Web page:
A forty-eight-year-old male of Indian descent with a haematological malignancy on systemic immunosuppression presented with reduced vision in both eyes approximately 8 weeks following commencement of Ibrutinib. His medical history is complex with recent changes to medication, new onset mouth ulcers, treatment resistant fungal infection and exposure to people from an area endemic for TB.
Examination revealed a severe anterior chamber reaction with grade 4 cells and flare along with vitreous activity (Bioscore 1). Interestingly, fundal photography demonstrated white opacities on the retina with small retinal haemorrhages peripherally in both eyes. A host of investigations including infective and autoimmune screens were negative. Subsequently, Ibrutinib was stopped by the Haematology team. Following cessation of the drug, anterior chamber and vitreous activity subsided bilaterally and the white opacities on the retina disappeared. Ibrutinib was restarted at a lower dose by the Haematology team due to rising paraproteins. Fundal photographs one month following recommencement of the drug showed the reappearance of the white dot opacities proving a causative relationship between Ibrutinib therapy and appearance of white dot opacities on the retina.
This case details the complexities in eliminating potential aetiologies in uveitis and approaches to finding a diagnosis. This gentleman had a wide differential of aetiologies and eventually the underlying cause was found to be a previously unpublished idiosyncratic drug reaction.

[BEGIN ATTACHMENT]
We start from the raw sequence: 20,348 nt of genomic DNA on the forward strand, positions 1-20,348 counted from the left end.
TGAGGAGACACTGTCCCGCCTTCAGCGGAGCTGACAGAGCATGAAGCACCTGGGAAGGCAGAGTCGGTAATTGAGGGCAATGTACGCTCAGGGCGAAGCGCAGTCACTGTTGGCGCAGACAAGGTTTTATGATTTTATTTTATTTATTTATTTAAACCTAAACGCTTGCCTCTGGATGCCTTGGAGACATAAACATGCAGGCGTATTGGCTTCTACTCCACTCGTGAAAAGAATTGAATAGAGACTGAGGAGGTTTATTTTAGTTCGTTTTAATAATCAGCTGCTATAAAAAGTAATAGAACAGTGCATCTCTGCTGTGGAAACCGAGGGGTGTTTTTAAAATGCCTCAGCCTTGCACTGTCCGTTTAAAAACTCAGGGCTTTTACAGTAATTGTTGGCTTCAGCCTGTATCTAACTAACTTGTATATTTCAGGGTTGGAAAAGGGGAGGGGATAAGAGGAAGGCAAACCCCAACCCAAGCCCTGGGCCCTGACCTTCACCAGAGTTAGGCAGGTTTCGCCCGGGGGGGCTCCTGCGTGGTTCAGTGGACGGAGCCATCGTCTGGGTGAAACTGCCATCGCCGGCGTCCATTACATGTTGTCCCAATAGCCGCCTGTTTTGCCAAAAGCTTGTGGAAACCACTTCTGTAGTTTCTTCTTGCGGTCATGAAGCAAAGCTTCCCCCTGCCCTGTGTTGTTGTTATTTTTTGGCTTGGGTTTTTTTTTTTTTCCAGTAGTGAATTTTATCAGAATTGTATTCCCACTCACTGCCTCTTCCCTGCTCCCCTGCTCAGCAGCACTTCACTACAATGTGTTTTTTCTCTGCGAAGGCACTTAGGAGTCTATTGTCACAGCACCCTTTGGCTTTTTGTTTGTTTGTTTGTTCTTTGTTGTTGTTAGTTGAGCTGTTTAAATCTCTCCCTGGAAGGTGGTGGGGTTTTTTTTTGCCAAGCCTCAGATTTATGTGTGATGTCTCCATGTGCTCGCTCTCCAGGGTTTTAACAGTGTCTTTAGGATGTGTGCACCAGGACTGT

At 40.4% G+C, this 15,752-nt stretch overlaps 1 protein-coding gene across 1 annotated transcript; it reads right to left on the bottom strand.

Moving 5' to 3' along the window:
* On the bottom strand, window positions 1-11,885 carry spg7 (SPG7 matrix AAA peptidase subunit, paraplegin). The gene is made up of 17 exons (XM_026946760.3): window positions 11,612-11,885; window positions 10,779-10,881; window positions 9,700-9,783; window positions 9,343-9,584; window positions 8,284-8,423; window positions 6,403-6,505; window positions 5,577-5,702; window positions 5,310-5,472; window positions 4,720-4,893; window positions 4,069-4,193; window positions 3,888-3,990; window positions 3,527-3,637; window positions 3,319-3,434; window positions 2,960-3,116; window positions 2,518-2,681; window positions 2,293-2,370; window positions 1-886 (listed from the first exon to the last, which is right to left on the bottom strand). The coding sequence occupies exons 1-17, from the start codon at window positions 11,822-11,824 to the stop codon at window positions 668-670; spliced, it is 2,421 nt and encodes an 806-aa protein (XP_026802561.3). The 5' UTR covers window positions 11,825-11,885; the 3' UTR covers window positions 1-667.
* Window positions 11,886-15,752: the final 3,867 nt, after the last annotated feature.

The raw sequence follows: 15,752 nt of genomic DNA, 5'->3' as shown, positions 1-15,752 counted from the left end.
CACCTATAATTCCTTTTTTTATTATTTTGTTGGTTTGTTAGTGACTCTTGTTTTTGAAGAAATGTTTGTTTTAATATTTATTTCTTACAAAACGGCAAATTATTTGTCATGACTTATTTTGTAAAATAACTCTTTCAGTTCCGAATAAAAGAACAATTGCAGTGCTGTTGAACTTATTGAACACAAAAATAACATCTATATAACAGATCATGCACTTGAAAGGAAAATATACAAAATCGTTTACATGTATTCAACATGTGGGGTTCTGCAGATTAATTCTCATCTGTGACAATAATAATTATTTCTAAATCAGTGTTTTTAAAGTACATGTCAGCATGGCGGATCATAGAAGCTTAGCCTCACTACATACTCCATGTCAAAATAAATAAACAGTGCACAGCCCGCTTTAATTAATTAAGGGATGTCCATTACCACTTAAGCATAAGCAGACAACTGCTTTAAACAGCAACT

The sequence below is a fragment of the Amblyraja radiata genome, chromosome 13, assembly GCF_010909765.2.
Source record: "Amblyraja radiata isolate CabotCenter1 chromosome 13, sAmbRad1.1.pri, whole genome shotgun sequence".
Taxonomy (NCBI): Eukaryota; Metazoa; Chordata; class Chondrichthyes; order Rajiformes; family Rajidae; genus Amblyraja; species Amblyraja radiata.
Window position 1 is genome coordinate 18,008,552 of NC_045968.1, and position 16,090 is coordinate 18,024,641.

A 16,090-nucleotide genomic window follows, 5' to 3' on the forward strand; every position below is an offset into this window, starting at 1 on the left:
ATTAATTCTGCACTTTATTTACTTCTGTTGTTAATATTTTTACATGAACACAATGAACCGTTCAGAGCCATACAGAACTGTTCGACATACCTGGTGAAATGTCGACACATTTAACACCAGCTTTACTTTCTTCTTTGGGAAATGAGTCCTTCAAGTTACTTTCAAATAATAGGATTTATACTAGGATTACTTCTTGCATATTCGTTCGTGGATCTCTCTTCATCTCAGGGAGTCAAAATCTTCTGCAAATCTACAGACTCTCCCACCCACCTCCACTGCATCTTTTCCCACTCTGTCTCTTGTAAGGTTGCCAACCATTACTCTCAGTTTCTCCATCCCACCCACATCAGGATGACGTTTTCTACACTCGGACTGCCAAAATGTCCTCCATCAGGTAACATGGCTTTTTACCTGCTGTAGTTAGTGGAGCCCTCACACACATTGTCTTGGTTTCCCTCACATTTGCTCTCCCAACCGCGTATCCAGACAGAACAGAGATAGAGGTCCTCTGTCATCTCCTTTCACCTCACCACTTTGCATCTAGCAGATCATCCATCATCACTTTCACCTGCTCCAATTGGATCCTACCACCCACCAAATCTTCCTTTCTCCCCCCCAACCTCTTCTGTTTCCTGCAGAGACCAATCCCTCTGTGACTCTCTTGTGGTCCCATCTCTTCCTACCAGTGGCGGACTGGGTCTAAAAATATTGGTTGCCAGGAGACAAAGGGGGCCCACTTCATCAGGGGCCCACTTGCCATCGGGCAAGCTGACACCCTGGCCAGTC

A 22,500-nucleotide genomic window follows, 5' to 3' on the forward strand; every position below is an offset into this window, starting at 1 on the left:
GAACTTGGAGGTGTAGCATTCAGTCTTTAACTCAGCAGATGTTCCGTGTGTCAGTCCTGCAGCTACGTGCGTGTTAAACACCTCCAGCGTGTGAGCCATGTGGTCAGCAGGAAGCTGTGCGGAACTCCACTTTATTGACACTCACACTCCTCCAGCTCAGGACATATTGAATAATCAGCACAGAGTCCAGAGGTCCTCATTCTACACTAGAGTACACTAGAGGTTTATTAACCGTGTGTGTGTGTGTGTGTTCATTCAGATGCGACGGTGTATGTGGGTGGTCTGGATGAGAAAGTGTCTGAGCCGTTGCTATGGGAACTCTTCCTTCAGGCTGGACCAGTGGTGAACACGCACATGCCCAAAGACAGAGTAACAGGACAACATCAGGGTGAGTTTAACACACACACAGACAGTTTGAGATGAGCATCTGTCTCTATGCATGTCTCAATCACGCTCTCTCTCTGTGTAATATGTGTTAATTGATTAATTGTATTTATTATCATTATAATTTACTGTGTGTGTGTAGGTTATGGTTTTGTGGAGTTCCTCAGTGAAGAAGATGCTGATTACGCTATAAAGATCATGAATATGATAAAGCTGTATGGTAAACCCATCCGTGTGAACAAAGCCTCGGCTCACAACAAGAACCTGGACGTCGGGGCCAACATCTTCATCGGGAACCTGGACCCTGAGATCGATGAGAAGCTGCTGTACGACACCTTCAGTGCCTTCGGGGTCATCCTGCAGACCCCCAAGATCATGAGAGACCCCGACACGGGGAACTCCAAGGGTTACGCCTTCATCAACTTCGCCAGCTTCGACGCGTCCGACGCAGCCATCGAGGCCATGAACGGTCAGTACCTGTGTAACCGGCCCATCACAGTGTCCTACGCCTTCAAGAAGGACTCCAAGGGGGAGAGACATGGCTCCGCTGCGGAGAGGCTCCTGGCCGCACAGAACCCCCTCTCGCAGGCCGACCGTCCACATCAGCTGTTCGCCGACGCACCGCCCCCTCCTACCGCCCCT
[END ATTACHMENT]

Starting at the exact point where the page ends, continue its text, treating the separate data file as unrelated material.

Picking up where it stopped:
A literature search offered case reports of anterior uveitis related to Ibrutinib and one case of panuveitis thought to be secondary to Ibrutinib therapy. This case report is the first in literature to describe a ‘white dot syndrome like picture’ associated with Ibrutinib.
This report also adds to existing literature demonstrating ocular complications secondary to small molecule kinase inhibitors bringing into question whether patients commencing on these drugs necessitate routine review by Ophthalmology.
- The audience will further their understanding on the systematic approach needed when faced with challenging uveitis cases.
- The audience may consider a change to their clinical practice when a patient on a small molecule kinase inhibitor is identified – may decide to monitor the patient more closely for any ocular symptoms.
- The audience will have greater insight into the side effect profile of small molecule kinase inhibitors.